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Steady As She Goes

Positive Data For Hotel Industry Unveiled At AAHOA Conference

Tuesday, April 18, 2017
Dennis Nessler
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Some positive news was offered to hoteliers at last week’s annual AAHOA Conference in the form of a continued positive growth forecast for the foreseeable future as well as the apparent progress of branded hotels in getting consumers to book direct.

Mark Woodworth, senior managing director, CBRE Hotels, offered an economic update on the U.S. hotel industry, while Cindy Estis Green, co-founder/CEO, Kalibri Labs, detailed for the first time the results of a recent survey that shed some light on how hoteliers are faring in comparison to the OTAs.

Woodworth—who noted that 2015 was a record year for the industry in terms of occupancy and that was exceeded in 2016—said CBRE remains bullish in its outlook. “Overall, we think we’re going to stay at a very high level for at least the next couple of years and more than likely beyond that,” he said.

Woodworth later added, “steady is the word, not necessarily remarkable growth, for the year ahead and some markets are likely to do much better than others.”

He explained that markets like Houston and Dayton, for example, were attractive moving forward, primarily because of their recent struggles. Meanwhile, he noted markets like Baltimore, Philadelphia and Charlotte, which have seen notable increases in supply, are likely to experience fairly minimal RevPAR changes.

“We’re in that part of the cycle where the disparity we see between those markets doing well and those that are really underperforming is very, very large,” commented Woodworth.

He noted that CBRE focuses on 60 of the largest U.S. markets for its research, and he acknowledged that “of those 60 markets 51 of them are expected to experience an actual decline in occupancy this year.” However, Woodworth added that “will be the peak” and he expects that trend to turnaround quickly.

Furthermore, Woodworth insisted that prospects for profitability remain solid, however, he noted there are some headwinds. “Profit growth is clearly going to continue, we’re very confident about that. But labor costs in the vast majority of markets for all property types will continue to become more of an issue,” he said.

Another ongoing issue for the industry remains the continued emergence of online companies like Airbnb. Woodworth pointed out they will continue to have an impact. “Even though the industry has been going to great lengths to establish a level playing field, we continue to see a lot of growth in that particular segment,” he said.

Meanwhile, Estis Green noted the information gleaned from the company's expansive database in this case included some 12,000 hotels—ranging from upper-midscale to luxury properties during the period of May through December—which ran book direct programs.

She began by addressing what’s behind these campaigns and the company’s overall objectives. “If you recall the reason that everybody gave for wanting to try and get more direct bookings is if these campaigns were effective then consumers would be more likely to book on brand.com. There would be more recurring visits because there would be more loyalty members; acquisition costs would be reduced; and consumers would start getting the message that there really is a price advantage to booking on brand.com as opposed to booking on a third party [site]. There’s this perception by consumers that it’s cheaper to go to the OTA, when in fact, brand.com often, and for the most part, has the lower rates,” she said.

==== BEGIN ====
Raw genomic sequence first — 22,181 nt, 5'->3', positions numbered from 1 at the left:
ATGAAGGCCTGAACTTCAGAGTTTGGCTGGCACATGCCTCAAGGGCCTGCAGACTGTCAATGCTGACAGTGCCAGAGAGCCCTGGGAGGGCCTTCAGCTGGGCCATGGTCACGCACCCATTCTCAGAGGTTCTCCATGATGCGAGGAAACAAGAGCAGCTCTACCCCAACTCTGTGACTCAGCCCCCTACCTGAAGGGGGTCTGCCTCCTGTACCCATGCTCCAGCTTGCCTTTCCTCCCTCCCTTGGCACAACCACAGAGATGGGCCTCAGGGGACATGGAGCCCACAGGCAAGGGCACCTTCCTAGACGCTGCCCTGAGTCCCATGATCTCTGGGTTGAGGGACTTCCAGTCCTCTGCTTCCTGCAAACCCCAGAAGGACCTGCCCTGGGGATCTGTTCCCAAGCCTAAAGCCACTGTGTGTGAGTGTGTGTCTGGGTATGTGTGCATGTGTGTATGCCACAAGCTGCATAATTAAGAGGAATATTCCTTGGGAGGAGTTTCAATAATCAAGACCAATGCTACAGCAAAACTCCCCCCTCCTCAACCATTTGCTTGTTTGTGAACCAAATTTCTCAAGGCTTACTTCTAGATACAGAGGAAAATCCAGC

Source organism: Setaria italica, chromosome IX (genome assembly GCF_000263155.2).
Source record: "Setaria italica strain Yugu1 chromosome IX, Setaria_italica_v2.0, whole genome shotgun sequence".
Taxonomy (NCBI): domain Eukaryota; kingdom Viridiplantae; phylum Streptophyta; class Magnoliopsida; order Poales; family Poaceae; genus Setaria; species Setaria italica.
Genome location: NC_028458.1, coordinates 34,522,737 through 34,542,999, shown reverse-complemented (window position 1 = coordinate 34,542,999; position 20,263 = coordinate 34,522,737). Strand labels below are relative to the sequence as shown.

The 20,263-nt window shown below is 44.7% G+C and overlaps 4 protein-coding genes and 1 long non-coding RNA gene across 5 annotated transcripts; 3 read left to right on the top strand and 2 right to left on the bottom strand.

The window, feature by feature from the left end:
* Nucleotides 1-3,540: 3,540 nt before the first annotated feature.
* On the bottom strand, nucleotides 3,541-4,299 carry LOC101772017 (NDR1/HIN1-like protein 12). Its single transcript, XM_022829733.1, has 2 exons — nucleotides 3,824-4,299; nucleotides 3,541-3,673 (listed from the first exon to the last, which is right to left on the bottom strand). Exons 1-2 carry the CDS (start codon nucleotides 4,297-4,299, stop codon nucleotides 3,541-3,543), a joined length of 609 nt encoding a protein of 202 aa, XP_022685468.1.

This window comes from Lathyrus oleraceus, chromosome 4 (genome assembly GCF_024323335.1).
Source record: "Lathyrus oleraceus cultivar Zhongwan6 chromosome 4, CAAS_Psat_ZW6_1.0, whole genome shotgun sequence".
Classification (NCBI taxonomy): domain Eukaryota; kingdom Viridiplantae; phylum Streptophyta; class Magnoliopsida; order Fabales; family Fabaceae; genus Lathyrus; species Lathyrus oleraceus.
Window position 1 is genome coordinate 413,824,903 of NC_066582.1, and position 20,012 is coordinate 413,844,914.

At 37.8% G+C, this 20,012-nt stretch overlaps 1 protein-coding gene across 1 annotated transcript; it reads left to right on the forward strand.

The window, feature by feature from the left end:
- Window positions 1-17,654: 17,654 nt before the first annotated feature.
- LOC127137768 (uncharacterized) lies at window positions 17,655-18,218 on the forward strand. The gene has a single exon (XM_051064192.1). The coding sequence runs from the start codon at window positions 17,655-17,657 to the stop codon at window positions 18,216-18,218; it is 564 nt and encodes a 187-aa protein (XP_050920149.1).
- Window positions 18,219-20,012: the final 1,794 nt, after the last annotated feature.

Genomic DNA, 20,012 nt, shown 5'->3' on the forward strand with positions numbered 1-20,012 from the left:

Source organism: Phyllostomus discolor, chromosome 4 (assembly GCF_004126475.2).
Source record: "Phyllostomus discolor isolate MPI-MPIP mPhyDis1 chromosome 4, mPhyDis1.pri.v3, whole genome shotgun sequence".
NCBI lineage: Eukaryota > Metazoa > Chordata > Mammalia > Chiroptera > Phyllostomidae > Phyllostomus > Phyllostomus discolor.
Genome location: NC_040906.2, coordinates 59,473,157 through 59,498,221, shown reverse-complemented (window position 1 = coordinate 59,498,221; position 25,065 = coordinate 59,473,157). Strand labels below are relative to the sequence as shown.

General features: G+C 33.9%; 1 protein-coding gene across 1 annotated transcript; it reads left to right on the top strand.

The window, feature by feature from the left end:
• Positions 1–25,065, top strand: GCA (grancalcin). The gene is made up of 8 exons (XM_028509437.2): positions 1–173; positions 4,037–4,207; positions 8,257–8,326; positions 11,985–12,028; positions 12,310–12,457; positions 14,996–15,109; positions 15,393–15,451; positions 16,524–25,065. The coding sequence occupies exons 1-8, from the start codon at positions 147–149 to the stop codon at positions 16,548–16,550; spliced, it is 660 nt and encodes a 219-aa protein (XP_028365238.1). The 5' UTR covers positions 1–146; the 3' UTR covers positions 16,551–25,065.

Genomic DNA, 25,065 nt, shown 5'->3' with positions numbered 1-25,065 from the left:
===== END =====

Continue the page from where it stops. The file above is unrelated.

According to Estis-Green—who explained that the survey examined only transient retail business that would be affected by the aforementioned campaigns—brand.com grew 13.2 percent compared to OTA growth, which came in at 12.1 percent. In total, the overall sample of hotels achieved growth of 9 percent during the six-month period.

“It was a very healthy period, the hotels did very well on a revenue basis,” said Green. She further noted that brand.com actually exceeded in revenue growth the growth of all other channels.

Estis Green touted the importance of loyalty programs for hotel brands in the fight against OTAs. “The loyalty contribution between midscale and luxury hotels was between 40 and 60 percent and has been growing at a very healthy rate, like between 5 and 8 percent a year. It’s been transformative against the third parties who don’t have the ability to put loyalty programs in. Even though they have loyalty programs they don’t have control of what goes on inside your hotel; the ability to give the guest a different kind of experience because they’re a loyalty member,” she noted.

Estis Green continued, “they don’t have the ability to communicate that way. When you have loyalty [representing] 40 to 60 percent, that’s the kind of power a brand has when being put up against the $6 billion being spent by Expedia or Priceline. Brands don’t have $6 billion to spend but the loyalty has been and is proven to be very powerful in the marketplace.”

Estis Green summarized the overall results. “Brand.com still has a premium average rate on a net basis over an OTA booking, even with the discounting incorporated into it. That premium varies and each hotel was slightly different, but there’s no question there was a premium there…Overall, I would say the book direct campaigns have definitely worked. There was absolutely a cost associated with them, but the cost was small enough to have been compensated for by an incremental number of loyalty members who appear to be recurring,” she noted.
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Dennis Nessler    Dennis Nessler
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